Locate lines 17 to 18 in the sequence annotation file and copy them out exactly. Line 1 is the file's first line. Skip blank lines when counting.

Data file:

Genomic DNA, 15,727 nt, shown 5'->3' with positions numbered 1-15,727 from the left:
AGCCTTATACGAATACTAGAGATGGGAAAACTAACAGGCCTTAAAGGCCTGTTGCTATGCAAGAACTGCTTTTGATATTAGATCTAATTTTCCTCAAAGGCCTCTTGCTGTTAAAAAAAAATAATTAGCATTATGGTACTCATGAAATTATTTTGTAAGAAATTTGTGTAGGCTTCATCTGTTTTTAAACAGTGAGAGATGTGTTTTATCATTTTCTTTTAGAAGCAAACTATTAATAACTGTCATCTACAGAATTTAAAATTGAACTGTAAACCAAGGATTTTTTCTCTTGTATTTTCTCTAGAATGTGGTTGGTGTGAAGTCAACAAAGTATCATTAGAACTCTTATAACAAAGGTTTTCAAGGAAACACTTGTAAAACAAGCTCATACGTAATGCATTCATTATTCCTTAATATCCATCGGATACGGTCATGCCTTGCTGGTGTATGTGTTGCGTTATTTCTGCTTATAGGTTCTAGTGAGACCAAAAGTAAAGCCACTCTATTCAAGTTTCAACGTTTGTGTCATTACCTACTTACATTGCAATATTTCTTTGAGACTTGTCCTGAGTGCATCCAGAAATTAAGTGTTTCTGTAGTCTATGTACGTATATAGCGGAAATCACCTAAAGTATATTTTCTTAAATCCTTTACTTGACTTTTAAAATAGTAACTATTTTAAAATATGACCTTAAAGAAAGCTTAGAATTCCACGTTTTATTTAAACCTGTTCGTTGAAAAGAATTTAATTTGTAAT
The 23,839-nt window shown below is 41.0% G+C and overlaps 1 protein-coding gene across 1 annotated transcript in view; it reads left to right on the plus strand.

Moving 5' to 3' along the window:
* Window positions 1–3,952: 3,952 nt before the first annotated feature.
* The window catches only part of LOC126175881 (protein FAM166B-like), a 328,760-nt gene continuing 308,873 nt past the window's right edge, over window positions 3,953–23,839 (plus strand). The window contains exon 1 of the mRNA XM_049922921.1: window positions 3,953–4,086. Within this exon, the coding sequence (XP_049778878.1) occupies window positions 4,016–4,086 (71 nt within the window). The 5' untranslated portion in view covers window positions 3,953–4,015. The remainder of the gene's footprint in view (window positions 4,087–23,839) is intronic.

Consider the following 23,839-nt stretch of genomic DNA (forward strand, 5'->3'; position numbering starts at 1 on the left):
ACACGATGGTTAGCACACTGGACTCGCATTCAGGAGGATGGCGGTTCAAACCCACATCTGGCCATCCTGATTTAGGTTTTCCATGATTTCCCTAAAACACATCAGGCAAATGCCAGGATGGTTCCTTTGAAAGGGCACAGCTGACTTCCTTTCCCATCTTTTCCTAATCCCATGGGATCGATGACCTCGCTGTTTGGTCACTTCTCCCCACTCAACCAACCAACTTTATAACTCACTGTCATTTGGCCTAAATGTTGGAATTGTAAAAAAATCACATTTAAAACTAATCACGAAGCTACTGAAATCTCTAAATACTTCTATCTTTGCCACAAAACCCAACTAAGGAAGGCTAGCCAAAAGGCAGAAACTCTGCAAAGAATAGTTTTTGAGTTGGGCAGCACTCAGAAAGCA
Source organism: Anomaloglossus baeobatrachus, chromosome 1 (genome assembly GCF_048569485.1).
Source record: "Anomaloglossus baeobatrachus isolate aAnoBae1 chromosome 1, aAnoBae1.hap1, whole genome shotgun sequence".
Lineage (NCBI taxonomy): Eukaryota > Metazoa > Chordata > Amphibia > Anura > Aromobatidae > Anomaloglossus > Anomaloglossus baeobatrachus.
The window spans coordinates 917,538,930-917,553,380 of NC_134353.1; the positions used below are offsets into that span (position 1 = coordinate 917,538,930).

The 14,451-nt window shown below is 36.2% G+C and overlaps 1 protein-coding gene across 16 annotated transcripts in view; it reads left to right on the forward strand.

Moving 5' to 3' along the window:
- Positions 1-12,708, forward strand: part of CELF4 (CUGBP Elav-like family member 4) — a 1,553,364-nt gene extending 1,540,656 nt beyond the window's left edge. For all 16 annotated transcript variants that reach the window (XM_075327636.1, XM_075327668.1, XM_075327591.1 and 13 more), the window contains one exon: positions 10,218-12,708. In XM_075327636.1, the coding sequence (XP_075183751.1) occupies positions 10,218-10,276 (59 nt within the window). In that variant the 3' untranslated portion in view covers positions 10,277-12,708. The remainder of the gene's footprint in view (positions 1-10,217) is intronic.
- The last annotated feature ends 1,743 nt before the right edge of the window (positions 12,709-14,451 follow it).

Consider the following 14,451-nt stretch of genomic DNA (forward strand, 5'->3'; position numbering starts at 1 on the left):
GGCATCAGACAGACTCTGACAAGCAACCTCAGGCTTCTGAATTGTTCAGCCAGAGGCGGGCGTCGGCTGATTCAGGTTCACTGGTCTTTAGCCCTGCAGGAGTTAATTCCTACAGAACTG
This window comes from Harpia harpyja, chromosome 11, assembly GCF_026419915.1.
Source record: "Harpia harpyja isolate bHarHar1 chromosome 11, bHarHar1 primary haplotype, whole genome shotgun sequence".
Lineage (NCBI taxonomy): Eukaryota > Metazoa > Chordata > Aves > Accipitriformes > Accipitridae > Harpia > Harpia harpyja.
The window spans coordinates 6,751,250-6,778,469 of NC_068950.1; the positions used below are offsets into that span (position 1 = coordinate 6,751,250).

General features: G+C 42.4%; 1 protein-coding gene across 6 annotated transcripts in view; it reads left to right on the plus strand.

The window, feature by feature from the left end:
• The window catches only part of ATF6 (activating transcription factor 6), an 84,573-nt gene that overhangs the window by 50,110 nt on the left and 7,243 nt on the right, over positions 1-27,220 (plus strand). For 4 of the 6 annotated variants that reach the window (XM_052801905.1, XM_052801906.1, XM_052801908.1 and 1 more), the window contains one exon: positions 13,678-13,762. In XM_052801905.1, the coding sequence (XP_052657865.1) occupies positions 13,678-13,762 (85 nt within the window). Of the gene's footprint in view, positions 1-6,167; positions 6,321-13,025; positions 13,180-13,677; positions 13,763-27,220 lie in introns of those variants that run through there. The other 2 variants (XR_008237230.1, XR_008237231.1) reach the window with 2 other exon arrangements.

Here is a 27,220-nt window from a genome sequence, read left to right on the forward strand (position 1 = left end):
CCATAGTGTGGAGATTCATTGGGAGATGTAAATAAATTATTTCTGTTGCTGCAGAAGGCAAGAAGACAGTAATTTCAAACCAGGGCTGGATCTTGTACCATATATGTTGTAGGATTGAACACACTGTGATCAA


Consider the following 14,451-nt stretch of genomic DNA (forward strand, 5'->3'; position numbering starts at 1 on the left):
GGCATCAGACAGACTCTGACAAGCAACCTCAGGCTTCTGAATTGTTCAGCCAGAGGCGGGCGTCGGCTGATTCAGGTTCACTGGTCTTTAGCCCTGCAGGAGTTAATTCCTACAGAACTG